Smoking can cause a myriad of long-term adverse effects on the body, including heart disease, cancer, pneumonia, and diabetes. Ready to quit it?
Whether passive or active, smoking will surely take a toll on your health. By releasing thousands of detrimental chemicals into parts of your body, smoking will affect not only your lungs, but also your heart and other organs and structures in your body.
Gradually, these carcinogenic, toxic substances will result in severe complications and negative effects on your body, causing a multitude of health issues such as glaucoma, cancer, blood clotting, increased risk of cancer, damaged nervous system, chronic lung conditions, fertility, and sex hormones problems.
According to the Centers for Disease Control and Prevention, smoking is one of the world's top killers. In fact, the mortality rate for smokers is three times that of people who never smoked.
Is smoking cessation worth it?
Even if you have been dependent on nicotines for many years, the negative health effects of smoking can easily be reversed if you manage to quit it today.
Inevitably, smoking is a tough habit to kick, given its addictiveness. As a result, it is not only a battle of minds, but also one that requires a detailed plan to handle the cravings, especially in the first few weeks. And when you can refuse the temptation of those cigarettes, the benefits on your physical and mental health are worth it.
Below are some of the changes to your body that you can experience by quitting smoking today.
Just 20 minutes after your last cigarette, your blood pressure and pulse will start to return to normal. You won't probably realize the effect at first, but gradually you will find your body getting better and better. In addition, your hands and feet will warm up to their normal temperature.
Within eight hours from your last cigarette, your carbon monoxide levels will drop back to its normal level. This is very beneficial to your body, as carbon monoxide is a toxic substance found in cigarettes. When entering your body, it will prevail and replace oxygen particles in your blood, lowering the amount of oxygen your tissues receive and causing a wide range of brain problems.
According to Webmd, you should try chewing gum, sipping water or simply playing games during this time frame to fight back the early cravings.
By the one-day milestone, you have already lowered your chances of having a heart attack. This is thanks to the reduced constriction of veins and arteries, coupled with the increased oxygen levels that support your body's functionings. You may realize you can smell and taste things better than you were before.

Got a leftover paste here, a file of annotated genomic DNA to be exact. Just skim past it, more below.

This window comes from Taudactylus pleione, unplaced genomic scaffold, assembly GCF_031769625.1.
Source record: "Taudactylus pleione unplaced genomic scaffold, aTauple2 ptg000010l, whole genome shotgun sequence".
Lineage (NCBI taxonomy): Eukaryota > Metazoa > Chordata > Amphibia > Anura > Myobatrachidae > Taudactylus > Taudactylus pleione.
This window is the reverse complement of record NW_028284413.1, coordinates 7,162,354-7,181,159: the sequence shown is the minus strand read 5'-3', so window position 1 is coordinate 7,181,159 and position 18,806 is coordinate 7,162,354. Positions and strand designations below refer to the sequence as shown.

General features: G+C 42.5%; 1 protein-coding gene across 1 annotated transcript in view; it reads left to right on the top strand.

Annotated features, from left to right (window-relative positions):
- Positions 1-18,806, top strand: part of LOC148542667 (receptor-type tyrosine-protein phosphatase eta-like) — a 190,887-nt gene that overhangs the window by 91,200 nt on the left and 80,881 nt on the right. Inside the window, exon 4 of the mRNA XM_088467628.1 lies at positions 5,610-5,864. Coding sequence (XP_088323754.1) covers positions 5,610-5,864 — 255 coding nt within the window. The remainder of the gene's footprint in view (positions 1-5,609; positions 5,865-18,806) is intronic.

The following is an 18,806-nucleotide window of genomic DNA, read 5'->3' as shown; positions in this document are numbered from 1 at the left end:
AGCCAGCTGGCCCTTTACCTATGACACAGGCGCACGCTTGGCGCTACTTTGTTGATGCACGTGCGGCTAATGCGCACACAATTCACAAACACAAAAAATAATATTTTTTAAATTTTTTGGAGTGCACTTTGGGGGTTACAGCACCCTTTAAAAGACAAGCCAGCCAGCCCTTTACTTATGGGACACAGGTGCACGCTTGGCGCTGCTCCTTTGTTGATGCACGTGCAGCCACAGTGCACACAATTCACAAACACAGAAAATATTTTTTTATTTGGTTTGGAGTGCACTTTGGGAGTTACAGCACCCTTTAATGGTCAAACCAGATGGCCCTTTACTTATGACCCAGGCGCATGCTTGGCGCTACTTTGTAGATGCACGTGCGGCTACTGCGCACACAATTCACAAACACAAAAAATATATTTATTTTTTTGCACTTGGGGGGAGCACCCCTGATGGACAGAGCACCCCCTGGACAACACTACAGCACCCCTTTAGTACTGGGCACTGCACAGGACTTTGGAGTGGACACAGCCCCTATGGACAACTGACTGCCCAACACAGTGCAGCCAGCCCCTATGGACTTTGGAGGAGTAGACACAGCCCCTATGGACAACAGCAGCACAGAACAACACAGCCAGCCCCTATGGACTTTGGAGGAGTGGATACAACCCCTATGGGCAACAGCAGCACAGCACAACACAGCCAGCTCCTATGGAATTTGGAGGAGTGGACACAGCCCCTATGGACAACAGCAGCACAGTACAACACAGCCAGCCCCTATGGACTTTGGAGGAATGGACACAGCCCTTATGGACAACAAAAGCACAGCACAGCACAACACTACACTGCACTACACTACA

According to Healthline, 3 days after your last cigarette, your breathing will be easier as your lungs start to fill up with air and increase in capacity. This is because the bronchial tubes inside your lungs are now able to open up more and receive more oxygen than before - when it was hampered by the nicotines from cigarettes.
At this time, you already made huge strides. The one-week milestone is very crucial in motivating you to stick to your plan of giving up smoking.
According to Medical News Today, smokers who successfully make it one week without smoking are nine times as likely to give up on nicotines, so stay focused!
According to the University of Michigan, your lung capacity will increase around 30% about two weeks after you give up on smoking. That makes your breathing easier and less pungent, thanks to improved circulation of oxygen particles.
A huge milestone! One month after you said goodbye to that last cigarette, your body will begin to feel many noticeable health changes. Your energy will be boosted significantly, thus your productivity in work, study, and whatever you do.
At the end of year 1, your lungs will have experienced significant improvements in terms of capacity and functioning. Your risk of heart disease is now half of what it was a year ago.
Don't forget to treat yourself, as you have also saved a good amount of money from not smoking those packs of cigarettes!
According to the University of North Carolina, your chances of a lug cancer, throat cancer, or bladder have dropped by half compared to when you smoked. Most importantly, your chances of a stroke is now just like a non-smoker.
Additionally, you will feel mentally motivated. You're no longer overwhelmed by the smoky gauzes from the cigarettes!
Congratulations! You have reached the ultimate stage in the plan to quit smoking. At this milestone, your risk for heart attack and stroke has dropped back to equal that of a person who’s never smoked before.
Not only have you spared yourself from a wide range of health issues, but you have also helped other passive smokers in your family avoid its negative effects.
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